AAN calls oral cannabinoids effective for MS pain, spasticity



An expert panel organized by the American Academy of Neurology called oral cannabis extract the only complementary and alternative medicine unequivocally effective for helping patients with multiple sclerosis, specifically easing their pain and symptoms of spasticity, possibly for as long as 1 year of treatment.

The academy’s Guideline Development Subcommittee also found existing evidence "insufficient to support or refute the effectiveness" of 25 other complementary and alternative medicine (CAM) treatments, including acupuncture, chelation therapy, mindfulness training, and muscle-relaxation therapy. The panel noted that two of these inadequately assessed treatments – dental amalgam removal and transdermal histamine – have received substantial media attention despite having "little or no evidence to support recommendations."

Dr. Vijayshree Yadav

Aside from various forms and delivery methods for cannabinoids, the nine-member panel found six other treatments with adequate evidence to develop practice recommendations that either endorsed their efficacy or lack of effect. Ginkgo biloba, reflexology, and magnetic therapy all had some proven level of efficacy, while bee venom, low-fat diet with omega-3 supplementation, and lofepramine plus L-phenylalanine with B12 were all found ineffective, the subcommittee said in guidelines released on March 24 (Neurology 2014;82:1083-92).

The efficacy of CAM therapies in patients with multiple sclerosis (MS) is an important clinical issue. Ten reports cited by the subcommittee and published during 1999-2009 documented that anywhere from a third to 80% of MS patients – particularly women, patients with higher education levels, and patients who report poorer health – used one or more CAM therapies, according to the panel, which was led by Dr. Vijayshree Yadav of the department of neurology at Oregon Health and Science University, Portland, and the Portland VA Medical Center.

The group also determined that oral cannabis extract and another orally delivered cannabinoid, synthetic tetrahydrocannabinol (THC), were possibly effective for reducing symptoms and objective measures of spasticity during treatment beyond 1 year, and that THC is probably effective for reducing symptoms of spasticity and pain during the first year of treatment. The panel decided that, based on existing evidence, both of these oral agents are "probably ineffective" for reducing both objective spasticity measures and MS-related tremor symptoms.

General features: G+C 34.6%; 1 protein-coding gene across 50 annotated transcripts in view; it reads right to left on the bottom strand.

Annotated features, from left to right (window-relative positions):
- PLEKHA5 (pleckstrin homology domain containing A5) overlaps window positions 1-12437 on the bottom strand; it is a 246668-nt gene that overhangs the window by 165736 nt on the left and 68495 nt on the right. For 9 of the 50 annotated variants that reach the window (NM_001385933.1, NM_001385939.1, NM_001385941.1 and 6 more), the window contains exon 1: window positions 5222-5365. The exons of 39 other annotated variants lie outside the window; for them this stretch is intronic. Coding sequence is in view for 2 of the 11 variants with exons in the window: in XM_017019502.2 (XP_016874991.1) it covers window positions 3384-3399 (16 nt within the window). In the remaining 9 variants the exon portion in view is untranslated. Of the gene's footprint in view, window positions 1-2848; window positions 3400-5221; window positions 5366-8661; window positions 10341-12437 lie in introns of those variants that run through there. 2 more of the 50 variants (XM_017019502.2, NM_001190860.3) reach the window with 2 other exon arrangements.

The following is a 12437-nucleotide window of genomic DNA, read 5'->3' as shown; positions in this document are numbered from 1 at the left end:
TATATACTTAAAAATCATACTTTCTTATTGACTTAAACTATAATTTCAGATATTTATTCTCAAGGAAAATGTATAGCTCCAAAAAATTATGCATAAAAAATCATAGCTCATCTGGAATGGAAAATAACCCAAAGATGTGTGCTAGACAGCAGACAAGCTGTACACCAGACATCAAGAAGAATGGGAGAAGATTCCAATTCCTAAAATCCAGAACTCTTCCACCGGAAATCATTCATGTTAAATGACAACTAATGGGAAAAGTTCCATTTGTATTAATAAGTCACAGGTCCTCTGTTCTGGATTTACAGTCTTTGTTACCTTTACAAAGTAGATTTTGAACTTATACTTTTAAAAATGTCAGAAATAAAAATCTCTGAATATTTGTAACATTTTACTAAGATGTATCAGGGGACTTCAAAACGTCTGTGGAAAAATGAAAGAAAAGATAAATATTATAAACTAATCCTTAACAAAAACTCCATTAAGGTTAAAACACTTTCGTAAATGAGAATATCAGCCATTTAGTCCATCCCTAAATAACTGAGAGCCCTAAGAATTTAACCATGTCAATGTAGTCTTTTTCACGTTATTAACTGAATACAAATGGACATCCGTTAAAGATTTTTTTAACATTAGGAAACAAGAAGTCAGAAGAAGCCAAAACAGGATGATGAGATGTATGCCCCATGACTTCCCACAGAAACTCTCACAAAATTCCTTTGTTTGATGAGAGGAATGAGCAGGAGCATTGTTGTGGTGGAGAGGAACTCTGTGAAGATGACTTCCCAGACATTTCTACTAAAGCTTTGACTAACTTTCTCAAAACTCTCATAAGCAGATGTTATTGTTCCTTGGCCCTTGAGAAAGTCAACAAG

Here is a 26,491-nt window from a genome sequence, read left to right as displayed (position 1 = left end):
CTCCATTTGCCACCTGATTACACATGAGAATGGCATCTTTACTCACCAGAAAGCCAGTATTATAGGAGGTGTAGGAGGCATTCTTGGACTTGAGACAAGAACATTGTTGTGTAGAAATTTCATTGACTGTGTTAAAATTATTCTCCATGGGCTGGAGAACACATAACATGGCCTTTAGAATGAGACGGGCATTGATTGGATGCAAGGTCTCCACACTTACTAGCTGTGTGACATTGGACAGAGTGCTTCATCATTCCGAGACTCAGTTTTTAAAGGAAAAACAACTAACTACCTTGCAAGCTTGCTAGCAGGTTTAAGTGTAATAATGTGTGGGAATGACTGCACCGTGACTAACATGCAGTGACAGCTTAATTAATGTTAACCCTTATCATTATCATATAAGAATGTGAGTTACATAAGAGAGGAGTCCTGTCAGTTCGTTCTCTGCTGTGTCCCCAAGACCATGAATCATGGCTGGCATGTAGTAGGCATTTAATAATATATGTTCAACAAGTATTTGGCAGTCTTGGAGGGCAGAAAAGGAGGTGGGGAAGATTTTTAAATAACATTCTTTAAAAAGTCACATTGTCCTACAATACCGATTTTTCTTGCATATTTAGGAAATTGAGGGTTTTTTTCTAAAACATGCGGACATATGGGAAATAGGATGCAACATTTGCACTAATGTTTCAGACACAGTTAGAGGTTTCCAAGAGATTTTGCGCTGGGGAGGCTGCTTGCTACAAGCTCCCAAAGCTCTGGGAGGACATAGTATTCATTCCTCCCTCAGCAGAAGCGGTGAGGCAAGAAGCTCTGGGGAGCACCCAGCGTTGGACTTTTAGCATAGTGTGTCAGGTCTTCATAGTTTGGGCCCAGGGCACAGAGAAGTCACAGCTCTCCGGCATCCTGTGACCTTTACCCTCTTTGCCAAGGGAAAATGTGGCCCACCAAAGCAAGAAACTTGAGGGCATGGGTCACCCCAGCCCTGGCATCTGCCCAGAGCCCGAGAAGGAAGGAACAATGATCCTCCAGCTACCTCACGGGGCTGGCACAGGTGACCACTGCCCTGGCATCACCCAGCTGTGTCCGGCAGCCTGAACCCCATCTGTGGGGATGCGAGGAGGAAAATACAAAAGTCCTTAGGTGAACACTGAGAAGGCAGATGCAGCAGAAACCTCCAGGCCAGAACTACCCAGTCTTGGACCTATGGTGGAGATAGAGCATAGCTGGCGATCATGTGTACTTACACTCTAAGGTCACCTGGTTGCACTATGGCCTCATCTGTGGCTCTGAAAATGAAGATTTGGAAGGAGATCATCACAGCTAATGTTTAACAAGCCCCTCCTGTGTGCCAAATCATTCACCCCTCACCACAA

The subcommittee reviewed two other delivery forms of cannabinoids. The members concluded that Sativex oromucosal cannabinoid spray is probably effective for improving subjective spasticity symptoms for periods of 5-10 weeks and possibly ineffective when used for longer periods or for reducing MS-related tremor. When it came to smoked cannabis, the panel decided that the data were inadequate to draw any conclusions on safety or efficacy.

It also deemed the evidence inadequate to draw conclusions about oral cannabis extract or THC for bladder-urge incontinence or for treating overall symptoms; synthetic THC for central neuropathic pain; and Sativex spray for overall bladder symptoms, anxiety, sleep problems, cognitive symptoms, quality of life, or fatigue.

In addition, cannabinoid studies have been of short duration (6-15 weeks), and central side effects may have caused unblinding in studies. The panel cautioned clinicians to counsel patients about potential psychopathologic effects, cognitive effects, or both with cannabinoid use, and cautioned against extrapolating from findings with standardized oral cannabis extract to other, nonstandardized cannabis extracts.

For other treatments with an adequate evidence base, the panel concluded that magnetic therapy is probably effective for reducing fatigue and probably ineffective for reducing depression, with inadequate data to support or refute other effects in MS patients.

The subcommittee said that study findings established Ginkgo biloba as ineffective for improving cognitive function in patients with MS but possibly effective during 4 weeks of treatment to reduce fatigue. The members also warned that Ginkgo biloba and other supplements not regulated by the Food and Drug Administration may vary considerably in efficacy and adverse effects and may interact with other medications, especially disease-modifying therapies for MS.

The panel called low-fat diet with omega-3 fatty acid supplementation probably ineffective for reducing MS relapses, disability, or MRI lesions, or for improving fatigue or quality of life. It found lofepramine plus L-phenylalanine and vitamin B12 possibly ineffective for treating disability, symptoms, depression, or fatigue, and bee-sting therapy possibly ineffective for reducing relapses, disability, fatigue, total MRI-lesion burden, and gadolinium-enhancing lesion volume, or for improving health-related quality of life.

The subcommittee said that reflexology is possibly effective for reducing MS-associated paresthesia during 11 weeks of treatment, but that data were inadequate to support or refute its use for pain, spasticity, fatigue, anxiety, or several other MS manifestations.

The guidelines were funded by the American Academy of Neurology. Most of the panel members reported some potential conflicts of interest in relationships with pharmaceutical companies that market drugs for MS as well as ties to MS medical societies.


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